After a week of debilitating strikes at targets across Afghanistan, the Taliban repeated an offer to hand over Osama bin Laden, only to be rejected by President Bush.
The offer yesterday from Haji Abdul Kabir, the Taliban's deputy prime minister, to surrender Mr bin Laden if America would halt its bombing and provide evidence against the Saudi-born dissident was not new but it suggested the Taliban are increasingly weary of the air strikes, which have crippled much of their military and communications assets.
The move came as the Taliban granted foreign journalists unprecedented access to the interior for the first time. Reporters were escorted to the village of Karam in southern Afghanistan, where the Taliban said up to 200 civilians were killed in an American bombardment last Wednesday.
The reporters saw clear evidence that many civilians had been killed in the attack, though they could not confirm the number of deaths. "I ask America not to kill us," pleaded Hussain Khan, who said he had lost four children in the raid. In the rubble of one house, the remains of an arm stuck out from beneath a pile of bricks. A leg had been uncovered near by.
Another old man said: "We are poor people, don't hit us. We have nothing to do with Osama bin Laden. We are innocent people." Washington has not commented on the bombardment.
Mr Kabir said: "If America were to step back from the current policy, then we could negotiate." Mr bin Laden could be handed over to a third country for trial, he said. "We could discuss which third country."
But as American warplanes entered the second week of the bombing campaign, Washington rejected the Taliban offer out of hand. "When I said no negotiations I meant no negotiations," Mr Bush said. "We know he's guilty. Turn him over. There's no need to discuss innocence or guilt."
Earlier, in comments within a videotaped speech played at a meeting of the American Society of Anaesthesiologists, Mr Bush said his country was experiencing "one of the darkest moments in our history. Let me be clear about this. We will win the war on terrorism, and we will also continue to fight important battles at home."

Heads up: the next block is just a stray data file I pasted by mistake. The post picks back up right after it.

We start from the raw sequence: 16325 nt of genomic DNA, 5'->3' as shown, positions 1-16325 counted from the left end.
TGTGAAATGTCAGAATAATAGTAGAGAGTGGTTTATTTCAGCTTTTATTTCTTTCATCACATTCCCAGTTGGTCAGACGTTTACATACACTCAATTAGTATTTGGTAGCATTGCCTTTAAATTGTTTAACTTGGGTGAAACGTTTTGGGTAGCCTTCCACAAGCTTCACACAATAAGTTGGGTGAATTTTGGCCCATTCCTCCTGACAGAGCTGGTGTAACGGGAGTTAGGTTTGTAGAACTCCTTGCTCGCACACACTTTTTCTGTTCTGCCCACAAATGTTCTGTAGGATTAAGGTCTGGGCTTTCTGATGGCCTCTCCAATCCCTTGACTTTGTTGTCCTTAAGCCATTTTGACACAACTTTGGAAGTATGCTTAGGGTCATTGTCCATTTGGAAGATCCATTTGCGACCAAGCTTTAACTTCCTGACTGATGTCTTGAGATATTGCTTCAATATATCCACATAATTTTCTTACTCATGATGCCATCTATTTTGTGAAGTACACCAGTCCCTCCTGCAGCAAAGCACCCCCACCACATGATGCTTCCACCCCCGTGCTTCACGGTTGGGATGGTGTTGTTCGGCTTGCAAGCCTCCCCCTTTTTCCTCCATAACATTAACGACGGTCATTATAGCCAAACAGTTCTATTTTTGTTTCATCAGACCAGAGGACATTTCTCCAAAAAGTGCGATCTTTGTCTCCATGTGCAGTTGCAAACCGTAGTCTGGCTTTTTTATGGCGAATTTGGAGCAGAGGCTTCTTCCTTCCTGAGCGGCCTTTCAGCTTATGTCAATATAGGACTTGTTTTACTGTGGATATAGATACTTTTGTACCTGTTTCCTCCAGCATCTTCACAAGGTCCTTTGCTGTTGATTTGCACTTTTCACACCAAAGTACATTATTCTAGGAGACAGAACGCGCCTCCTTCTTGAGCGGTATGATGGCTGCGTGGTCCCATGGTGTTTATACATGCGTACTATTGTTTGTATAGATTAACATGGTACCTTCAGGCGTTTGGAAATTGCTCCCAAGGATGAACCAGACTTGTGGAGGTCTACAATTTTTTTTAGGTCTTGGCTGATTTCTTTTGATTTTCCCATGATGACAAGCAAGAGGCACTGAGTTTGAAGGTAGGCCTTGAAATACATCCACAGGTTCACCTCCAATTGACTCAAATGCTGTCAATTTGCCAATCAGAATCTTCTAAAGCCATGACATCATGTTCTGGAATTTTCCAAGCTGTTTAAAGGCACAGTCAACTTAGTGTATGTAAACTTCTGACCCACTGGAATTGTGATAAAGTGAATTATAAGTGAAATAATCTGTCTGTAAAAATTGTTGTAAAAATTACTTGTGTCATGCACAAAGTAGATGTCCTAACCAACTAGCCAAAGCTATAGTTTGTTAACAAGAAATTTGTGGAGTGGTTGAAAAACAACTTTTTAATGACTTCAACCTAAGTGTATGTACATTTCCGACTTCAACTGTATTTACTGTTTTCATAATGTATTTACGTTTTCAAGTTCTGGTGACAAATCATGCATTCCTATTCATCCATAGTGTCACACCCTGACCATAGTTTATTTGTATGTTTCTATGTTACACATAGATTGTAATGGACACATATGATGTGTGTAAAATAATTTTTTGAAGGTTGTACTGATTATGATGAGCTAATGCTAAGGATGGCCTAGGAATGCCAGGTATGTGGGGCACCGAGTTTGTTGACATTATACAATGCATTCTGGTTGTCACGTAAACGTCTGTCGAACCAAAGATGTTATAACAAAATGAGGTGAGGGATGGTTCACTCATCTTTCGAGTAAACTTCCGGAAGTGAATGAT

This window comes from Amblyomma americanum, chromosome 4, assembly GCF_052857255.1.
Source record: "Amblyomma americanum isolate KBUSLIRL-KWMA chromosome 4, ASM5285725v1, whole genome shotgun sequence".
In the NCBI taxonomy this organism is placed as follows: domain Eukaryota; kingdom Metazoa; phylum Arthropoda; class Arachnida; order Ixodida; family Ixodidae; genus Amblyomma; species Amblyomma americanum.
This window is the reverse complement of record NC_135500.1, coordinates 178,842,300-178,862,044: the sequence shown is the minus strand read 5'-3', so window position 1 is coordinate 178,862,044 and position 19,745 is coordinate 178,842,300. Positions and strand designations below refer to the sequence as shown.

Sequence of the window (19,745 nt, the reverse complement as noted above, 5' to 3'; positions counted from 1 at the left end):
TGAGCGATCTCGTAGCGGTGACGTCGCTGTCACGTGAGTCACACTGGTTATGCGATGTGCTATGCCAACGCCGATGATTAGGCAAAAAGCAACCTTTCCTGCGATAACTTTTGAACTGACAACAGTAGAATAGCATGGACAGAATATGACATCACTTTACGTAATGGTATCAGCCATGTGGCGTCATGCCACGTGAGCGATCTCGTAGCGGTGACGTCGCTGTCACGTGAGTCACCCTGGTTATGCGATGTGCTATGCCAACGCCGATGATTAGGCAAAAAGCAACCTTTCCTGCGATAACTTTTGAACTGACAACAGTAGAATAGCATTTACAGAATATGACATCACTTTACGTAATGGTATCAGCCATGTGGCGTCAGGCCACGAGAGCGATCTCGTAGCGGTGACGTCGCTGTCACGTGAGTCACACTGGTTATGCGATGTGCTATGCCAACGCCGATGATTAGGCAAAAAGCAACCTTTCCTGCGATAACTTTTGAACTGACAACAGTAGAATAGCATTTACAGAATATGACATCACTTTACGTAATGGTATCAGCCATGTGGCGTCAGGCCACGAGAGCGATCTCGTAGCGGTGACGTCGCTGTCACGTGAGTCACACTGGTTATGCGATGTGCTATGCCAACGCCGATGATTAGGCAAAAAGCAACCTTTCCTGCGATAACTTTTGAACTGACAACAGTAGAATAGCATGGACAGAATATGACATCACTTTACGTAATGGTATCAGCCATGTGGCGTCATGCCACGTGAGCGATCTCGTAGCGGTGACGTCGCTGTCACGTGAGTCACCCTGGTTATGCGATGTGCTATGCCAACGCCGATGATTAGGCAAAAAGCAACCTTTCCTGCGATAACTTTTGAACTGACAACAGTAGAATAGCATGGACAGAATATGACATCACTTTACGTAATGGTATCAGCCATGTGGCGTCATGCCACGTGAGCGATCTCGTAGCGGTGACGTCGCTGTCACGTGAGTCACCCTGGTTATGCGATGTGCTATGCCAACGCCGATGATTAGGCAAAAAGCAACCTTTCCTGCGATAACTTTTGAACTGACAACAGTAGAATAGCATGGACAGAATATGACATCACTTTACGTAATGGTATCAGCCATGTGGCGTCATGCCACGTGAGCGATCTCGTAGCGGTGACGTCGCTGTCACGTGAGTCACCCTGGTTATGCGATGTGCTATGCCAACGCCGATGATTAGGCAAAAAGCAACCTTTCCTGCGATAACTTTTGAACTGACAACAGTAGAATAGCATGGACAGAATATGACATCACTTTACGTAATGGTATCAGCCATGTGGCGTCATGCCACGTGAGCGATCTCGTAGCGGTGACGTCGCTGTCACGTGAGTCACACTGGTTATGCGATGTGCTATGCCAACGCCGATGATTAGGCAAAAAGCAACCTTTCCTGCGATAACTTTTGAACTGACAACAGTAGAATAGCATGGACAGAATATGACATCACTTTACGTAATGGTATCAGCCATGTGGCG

One home-front battle is the growing unease in America about the outbreak of anthrax infections and the threat from bioterrorism. Another five employees of the Florida tabloid publishers – where one man died of the disease – were confirmed yesterday to have tested positive for exposure to the spores. Two states, New York and Florida, have now reported confirmed incidents of the disease and a third, Nevada, has reported discovery of anthrax spores in the post.
Several of Mr Bush's cabinet members tried to calm fears over anthrax when they appeared on television talk shows, but John Ashcroft, the Attorney General, said there was a chance the outbreaks were linked to Mr bin Laden. "We should consider this potential that it is linked [to Mr bin Laden]," he said. "It is premature at this time to decide whether there is a direct link."
Mr Ashcroft said some of those linked to the attacks on the US may still be at large within America. "I believe that it is very unlikely that all of those individuals associated with or involved with the terrorism events of 11 September and other terrorism events that may have been prepositioned and pre-planned have been apprehended," he said.
There were heightened fears of a biological attack in Britain yesterday when it was reported an unidentified man sprinkled white power in the crypt of Canterbury Cathedral.
In Afghanistan, US planes again struck targets close to the Taliban's front line north of Kabul where they are fighting the Northern Alliance. In a turnaround that could suggest they are under pressure, the Taliban urged their enemies to join the war against America.
Abdullah Abdullah, the Alliance's foreign minister, said his forces were delaying an advance against Kabul until a political arrangement over how to rule Afghanistan after the fall of the Taliban was in place.
Anti-US protests claimed one life in Pakistan when police opened fire on demonstrators trying to storm the air base at Jacobabad, in southern Pakistan, one of two the government has lent to US forces.
In Nigeria, riots triggered by Muslim protests against the air strikes were reported to have claimed at least 200 lives in the town of Kano.
Register for free to continue reading
Registration is a free and easy way to support our truly independent journalism
By registering, you will also enjoy limited access to Premium articles, exclusive newsletters, commenting, and virtual events with our leading journalists
Already have an account? sign in
Join our new commenting forum
Join thought-provoking conversations, follow other Independent readers and see their replies